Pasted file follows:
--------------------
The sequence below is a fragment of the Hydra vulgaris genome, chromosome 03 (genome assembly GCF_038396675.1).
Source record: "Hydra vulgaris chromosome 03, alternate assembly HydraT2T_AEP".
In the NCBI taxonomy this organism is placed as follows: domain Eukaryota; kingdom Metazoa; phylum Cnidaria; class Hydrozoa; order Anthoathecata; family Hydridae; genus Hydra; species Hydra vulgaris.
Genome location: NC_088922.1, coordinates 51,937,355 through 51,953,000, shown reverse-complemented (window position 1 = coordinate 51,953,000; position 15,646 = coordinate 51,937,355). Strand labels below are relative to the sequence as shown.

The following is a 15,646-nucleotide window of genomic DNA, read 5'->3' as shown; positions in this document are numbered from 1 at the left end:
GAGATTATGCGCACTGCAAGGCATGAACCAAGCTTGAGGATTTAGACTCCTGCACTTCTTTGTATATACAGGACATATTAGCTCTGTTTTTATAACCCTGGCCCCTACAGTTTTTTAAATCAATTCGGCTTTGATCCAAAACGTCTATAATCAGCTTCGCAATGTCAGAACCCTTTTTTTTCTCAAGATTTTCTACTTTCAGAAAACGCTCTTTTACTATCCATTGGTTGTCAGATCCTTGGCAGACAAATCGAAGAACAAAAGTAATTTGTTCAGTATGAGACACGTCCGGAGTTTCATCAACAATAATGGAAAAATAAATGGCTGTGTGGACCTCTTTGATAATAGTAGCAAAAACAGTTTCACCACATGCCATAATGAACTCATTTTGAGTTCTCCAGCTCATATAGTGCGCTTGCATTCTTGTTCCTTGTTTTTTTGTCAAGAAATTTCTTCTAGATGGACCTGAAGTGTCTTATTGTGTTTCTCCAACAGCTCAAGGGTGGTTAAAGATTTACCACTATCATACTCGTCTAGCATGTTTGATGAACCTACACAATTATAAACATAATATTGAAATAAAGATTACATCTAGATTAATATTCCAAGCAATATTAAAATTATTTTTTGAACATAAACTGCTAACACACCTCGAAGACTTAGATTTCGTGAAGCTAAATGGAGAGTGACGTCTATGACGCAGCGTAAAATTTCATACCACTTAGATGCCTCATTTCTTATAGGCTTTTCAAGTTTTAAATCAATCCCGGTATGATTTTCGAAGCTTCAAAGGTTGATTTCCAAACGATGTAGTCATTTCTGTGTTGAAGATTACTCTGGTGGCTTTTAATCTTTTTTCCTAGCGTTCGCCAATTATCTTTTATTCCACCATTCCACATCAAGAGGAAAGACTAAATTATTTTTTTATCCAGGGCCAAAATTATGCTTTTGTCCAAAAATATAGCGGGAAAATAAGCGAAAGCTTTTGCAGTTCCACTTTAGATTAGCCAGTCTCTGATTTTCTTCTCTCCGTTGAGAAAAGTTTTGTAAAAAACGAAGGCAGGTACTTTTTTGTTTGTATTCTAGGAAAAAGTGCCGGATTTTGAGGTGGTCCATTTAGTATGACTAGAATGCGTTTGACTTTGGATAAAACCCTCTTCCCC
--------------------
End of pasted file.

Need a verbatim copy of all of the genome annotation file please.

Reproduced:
The sequence below is a fragment of the Hydra vulgaris genome, chromosome 03 (genome assembly GCF_038396675.1).
Source record: "Hydra vulgaris chromosome 03, alternate assembly HydraT2T_AEP".
In the NCBI taxonomy this organism is placed as follows: domain Eukaryota; kingdom Metazoa; phylum Cnidaria; class Hydrozoa; order Anthoathecata; family Hydridae; genus Hydra; species Hydra vulgaris.
Genome location: NC_088922.1, coordinates 51,937,355 through 51,953,000, shown reverse-complemented (window position 1 = coordinate 51,953,000; position 15,646 = coordinate 51,937,355). Strand labels below are relative to the sequence as shown.

The following is a 15,646-nucleotide window of genomic DNA, read 5'->3' as shown; positions in this document are numbered from 1 at the left end:
GAGATTATGCGCACTGCAAGGCATGAACCAAGCTTGAGGATTTAGACTCCTGCACTTCTTTGTATATACAGGACATATTAGCTCTGTTTTTATAACCCTGGCCCCTACAGTTTTTTAAATCAATTCGGCTTTGATCCAAAACGTCTATAATCAGCTTCGCAATGTCAGAACCCTTTTTTTTCTCAAGATTTTCTACTTTCAGAAAACGCTCTTTTACTATCCATTGGTTGTCAGATCCTTGGCAGACAAATCGAAGAACAAAAGTAATTTGTTCAGTATGAGACACGTCCGGAGTTTCATCAACAATAATGGAAAAATAAATGGCTGTGTGGACCTCTTTGATAATAGTAGCAAAAACAGTTTCACCACATGCCATAATGAACTCATTTTGAGTTCTCCAGCTCATATAGTGCGCTTGCATTCTTGTTCCTTGTTTTTTTGTCAAGAAATTTCTTCTAGATGGACCTGAAGTGTCTTATTGTGTTTCTCCAACAGCTCAAGGGTGGTTAAAGATTTACCACTATCATACTCGTCTAGCATGTTTGATGAACCTACACAATTATAAACATAATATTGAAATAAAGATTACATCTAGATTAATATTCCAAGCAATATTAAAATTATTTTTTGAACATAAACTGCTAACACACCTCGAAGACTTAGATTTCGTGAAGCTAAATGGAGAGTGACGTCTATGACGCAGCGTAAAATTTCATACCACTTAGATGCCTCATTTCTTATAGGCTTTTCAAGTTTTAAATCAATCCCGGTATGATTTTCGAAGCTTCAAAGGTTGATTTCCAAACGATGTAGTCATTTCTGTGTTGAAGATTACTCTGGTGGCTTTTAATCTTTTTTCCTAGCGTTCGCCAATTATCTTTTATTCCACCATTCCACATCAAGAGGAAAGACTAAATTATTTTTTTATCCAGGGCCAAAATTATGCTTTTGTCCAAAAATATAGCGGGAAAATAAGCGAAAGCTTTTGCAGTTCCACTTTAGATTAGCCAGTCTCTGATTTTCTTCTCTCCGTTGAGAAAAGTTTTGTAAAAAACGAAGGCAGGTACTTTTTTGTTTGTATTCTAGGAAAAAGTGCCGGATTTTGAGGTGGTCCATTTAGTATGACTAGAATGCGTTTGACTTTGGATAAAACCCTCTTCCCC